With the Japanese aspect playing a large role in The Wolverine, someone made the brilliant decision to incorporate that into the poster campaign, giving audiences a great, iconic poster for the film, as well as an additional number of character posters, maintaining the look and feel of Wolverine’s image. While there is some ambiguity in regards to who some of these characters were, it was a different and much more palatable way to sell a film such as this, which ended up being a pretty solid solo adventure for a character I was not sure I needed to see another movie from (Review Here). In fact, these black and white (with some color) posters were cool enough to make me look past the other, more blandly traditional posters used to sell the film, as it got across the basic idea that Wolverine was apparently really angry at the weather in Japan (in 3D).
X-Men: Days of Future Past (2014)
It is hard to blame the marketing for what has happened with their poster campaign for Days of Future Past. Really, up until the third theatrical trailer, which basically spells out everything for those who either want to be spoiled or would only care about the film if it was clearly explained to them with no nuance, a good job was done of confining marketing of this film to various images of new and old characters, along with a Sentinel-themed viral campaign. Obviously more details would have to be shared, which included finding ways to show off X-Men as a fairly audience-friendly blockbuster, with the generic posters that come with it. The main poster has fallen into the trap of most major blockbusters of today: blue and orange as the colors to draw you in, big name stars featured prominently (usually posing in ambiguous ways), and some indication of destruction at a notable location (Here’s that pattern).
X-Men: DOFP is a bit of a mixed bag, poster-wise, overall, as some of the ideas are actually pretty neat, but others just lean on the stars, which is understandable, but misses a lot opportunity to go for something truly iconic. Given that this X-Men storyline is easily one of the best ones, as far as X-Men comics go, I could have seen more going into how to sell a time travel-themed superhero movie, but instead we have lots of claws and a very weird flying chair for Professor Wheels-No-More. The teaser images are actually pretty cool, because they use the big X to communicate an aspect of the story in some way. In this case we get that both the old and new versions of characters will be involved somehow. Plenty of character-specific posters are around as well, with a heavy emphasis on Jennifer Lawrence being the new Halle Berry, in terms of who is most qualified to be second banana to Hugh Jackman, star presence-wise. I only wish some of the other interesting posters were more prominent offline, as they at least try for something.
I more or less discovered a lot of these during the time of X-Men: First Class, which I was really angry with, as far as being angry about movie posters goes. So many cool ideas were floating around the web, which includes some ideas drawing from one of the best designers in the business, Saul Bass, as well as from the actual comic covers. I would have loved to see the classic Days of Future Past cover be turned into an X-Men movie poster, but that’s why the internet can be so wonderful every now and then.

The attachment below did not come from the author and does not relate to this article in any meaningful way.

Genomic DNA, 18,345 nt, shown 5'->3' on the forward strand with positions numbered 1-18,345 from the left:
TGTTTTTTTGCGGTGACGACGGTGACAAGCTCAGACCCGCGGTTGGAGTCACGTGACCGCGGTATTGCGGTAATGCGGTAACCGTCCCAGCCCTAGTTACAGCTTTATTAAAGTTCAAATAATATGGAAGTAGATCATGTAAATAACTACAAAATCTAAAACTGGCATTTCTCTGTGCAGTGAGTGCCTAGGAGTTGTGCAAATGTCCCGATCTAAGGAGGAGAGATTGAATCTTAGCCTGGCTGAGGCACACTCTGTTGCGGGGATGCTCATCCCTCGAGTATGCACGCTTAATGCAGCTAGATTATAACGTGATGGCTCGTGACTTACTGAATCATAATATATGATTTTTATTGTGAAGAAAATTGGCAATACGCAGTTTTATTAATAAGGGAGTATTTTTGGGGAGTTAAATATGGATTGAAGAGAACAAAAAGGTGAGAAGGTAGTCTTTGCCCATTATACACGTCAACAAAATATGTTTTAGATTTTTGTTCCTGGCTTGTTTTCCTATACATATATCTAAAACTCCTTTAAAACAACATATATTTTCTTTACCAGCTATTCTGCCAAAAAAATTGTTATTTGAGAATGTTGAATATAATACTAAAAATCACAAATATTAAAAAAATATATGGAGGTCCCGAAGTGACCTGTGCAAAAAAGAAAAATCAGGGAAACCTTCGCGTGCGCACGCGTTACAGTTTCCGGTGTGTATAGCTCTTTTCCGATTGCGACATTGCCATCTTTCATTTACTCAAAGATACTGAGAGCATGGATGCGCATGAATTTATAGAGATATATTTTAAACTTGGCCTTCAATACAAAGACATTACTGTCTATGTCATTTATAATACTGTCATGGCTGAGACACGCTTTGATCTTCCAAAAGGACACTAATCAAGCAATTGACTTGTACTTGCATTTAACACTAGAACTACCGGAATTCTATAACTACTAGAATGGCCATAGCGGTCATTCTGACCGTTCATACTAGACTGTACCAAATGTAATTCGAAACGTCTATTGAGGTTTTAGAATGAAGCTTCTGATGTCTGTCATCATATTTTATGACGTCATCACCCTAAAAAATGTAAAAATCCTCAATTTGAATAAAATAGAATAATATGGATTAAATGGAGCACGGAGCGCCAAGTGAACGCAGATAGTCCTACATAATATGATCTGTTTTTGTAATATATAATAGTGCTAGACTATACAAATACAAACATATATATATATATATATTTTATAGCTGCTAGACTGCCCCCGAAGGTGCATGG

What’s Worked For Others
We are of course steeped in comic book and superhero movies these days, as well as many from the past. While I would not say many of the more recent posters seen are anything all that special, there are some standouts, such as the various posters from The Dark Knight Trilogy, along with some attempts from Marvel Studios. Taking some steps back in time though, there will always be posters as memorable as the ones for huge hits like Batman and Superman: The Movie, along with some box office misses like The Rocketeer and The Shadow. Being a success or well-regarded is one thing, but at least you could see the personality in place.
Who knows what will happen. With another Wolverine film, as well as X-Men: Age of Apocalypse already being planned, I can only hope we will have the chance to see some more inspired ideas emerge, as far as how to market these films with posters that really grab your attention beyond who is in it. Less tilting would be a nice step, but maybe we can at least find a more creative use of the big X and claws, which will no doubt be a factor. Given the span of this series, popularity is not necessarily waning, especially with Days of Future Past in a position to do the best business of any X-Men film, but slapping a title onto a poster that was put together in 5 minutes is clearly not the best sign of forward evolution. Let’s see more work and ideas from those who are truly gifted.